Tuesday, November 16, 2010

Manny Villar and his struggle for the upliftment of the OFWs--a True Servant of the Filipino People

Manny Villar's hands cannot
hide his proletarian roots
Rarely do I write about public personalities here, mainly I deal with issues. But, now, I have to break my silence.

First off, I apologize to Senator Manny Villar for writing derogatory things against him last elections. Secondly, I also admit that I was terribly wrong in my estimation of his worth as a Filipino leader. 

Manny Villar is, I strongly believe, a person of extreme worth. He is a true Filipino patriot, a leader who knows the true feelings of the Filipino masses and his efforts and dedication to the Cause of the Filipino Struggle is REAL.

Like Villar, I do recognize my true proletarian roots. I was not born rich. I was born in a middle class family whose roots trace all the way back to Punta, Santa Ana Manila. Santa Ana is one of the oldest Tagalog communities in the country. 

Yes, my family owns several lands in Leyte and my deceased dad's family heritage in Bulacan is somewhat different with my mom's. Fact is, my ancestry goes all the way back to the Marcoses of Ilocos.  

Yet, I was raised in a proletarian family in Manila. My early years was of struggle. There were several times during Martial law where my family only eat once a day. We went by thru the help of God and thru the hard work and persistence of my aunts, my mom, and my grandparents.

Kung ano man si Villar ngayon, dulot yan ng
kanyang pagsisikhay upang makaahon sa buhay
The family that raised me was a family of Overseas Filipino Workers. My aunts who graduated with PhDs in UP, are now working abroad, one a bank manager in New York and the other, head nurse for more than 30 years in England. My tito, who did not finish college, but now heads the biggest oil refinery in Yemen, is also an OFW, along with his kids who now works in UAE.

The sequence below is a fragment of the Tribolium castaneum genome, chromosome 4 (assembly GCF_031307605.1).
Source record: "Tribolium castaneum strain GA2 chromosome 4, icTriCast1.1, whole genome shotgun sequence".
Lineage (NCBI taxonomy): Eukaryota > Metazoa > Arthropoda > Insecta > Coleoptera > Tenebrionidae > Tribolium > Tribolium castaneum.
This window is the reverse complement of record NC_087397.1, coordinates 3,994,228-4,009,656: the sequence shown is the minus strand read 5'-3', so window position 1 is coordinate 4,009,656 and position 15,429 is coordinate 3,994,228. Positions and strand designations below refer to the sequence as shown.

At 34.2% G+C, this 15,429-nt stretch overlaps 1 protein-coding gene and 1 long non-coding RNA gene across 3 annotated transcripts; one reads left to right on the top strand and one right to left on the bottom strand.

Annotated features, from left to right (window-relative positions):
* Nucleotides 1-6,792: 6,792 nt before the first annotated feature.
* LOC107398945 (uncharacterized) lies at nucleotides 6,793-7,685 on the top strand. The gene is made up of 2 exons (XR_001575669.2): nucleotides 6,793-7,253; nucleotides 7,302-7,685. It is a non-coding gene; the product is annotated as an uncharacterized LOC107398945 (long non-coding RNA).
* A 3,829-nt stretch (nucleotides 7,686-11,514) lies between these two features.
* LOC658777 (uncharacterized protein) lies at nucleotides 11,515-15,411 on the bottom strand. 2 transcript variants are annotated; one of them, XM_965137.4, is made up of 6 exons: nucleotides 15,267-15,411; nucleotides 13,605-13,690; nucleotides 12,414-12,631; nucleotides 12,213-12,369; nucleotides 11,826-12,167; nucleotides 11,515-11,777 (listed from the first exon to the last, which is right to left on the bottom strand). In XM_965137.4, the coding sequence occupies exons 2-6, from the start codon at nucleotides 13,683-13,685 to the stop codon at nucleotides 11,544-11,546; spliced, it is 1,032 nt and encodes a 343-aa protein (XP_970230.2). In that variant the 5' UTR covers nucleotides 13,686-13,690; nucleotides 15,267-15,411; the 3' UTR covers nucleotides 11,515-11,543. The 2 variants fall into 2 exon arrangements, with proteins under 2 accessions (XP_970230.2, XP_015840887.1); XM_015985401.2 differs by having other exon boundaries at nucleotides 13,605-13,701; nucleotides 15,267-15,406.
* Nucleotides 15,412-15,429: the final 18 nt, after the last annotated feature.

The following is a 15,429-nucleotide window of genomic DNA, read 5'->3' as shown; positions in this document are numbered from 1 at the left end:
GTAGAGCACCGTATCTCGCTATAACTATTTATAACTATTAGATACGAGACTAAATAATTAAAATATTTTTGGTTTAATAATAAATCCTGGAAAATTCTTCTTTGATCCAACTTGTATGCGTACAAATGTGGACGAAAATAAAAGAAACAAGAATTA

And I, myself, am a former OFW who worked for many years as a Manager in Singapore.

If not for my aunts and my tito, it would have been a very hard climb to the top for me. Yes, I was a scholar since my freshman days at the University of the Philippines in Diliman and yes, I was also a working student when I was taking my masteral and law studies. Yet, in several occasions when I need financial help the most, my aunts and my uncle were there for me.

That's why I sense an affinity with Villar. His story is like mine, a story of a Pinoy who struggled in life to have a better life for him and for his family.

When Villar's photos and video shots with OFWs were released and even turned into a commercial for the elections, those scenes were like surreal to most Pinoys, and that included this writer. I thought then that the OFWs were just being used for electoral props.

I was wrong.

Two lovely women: Camille Villar with Susan Toots Ople
during launching of OFW scholarship with
ASHA officials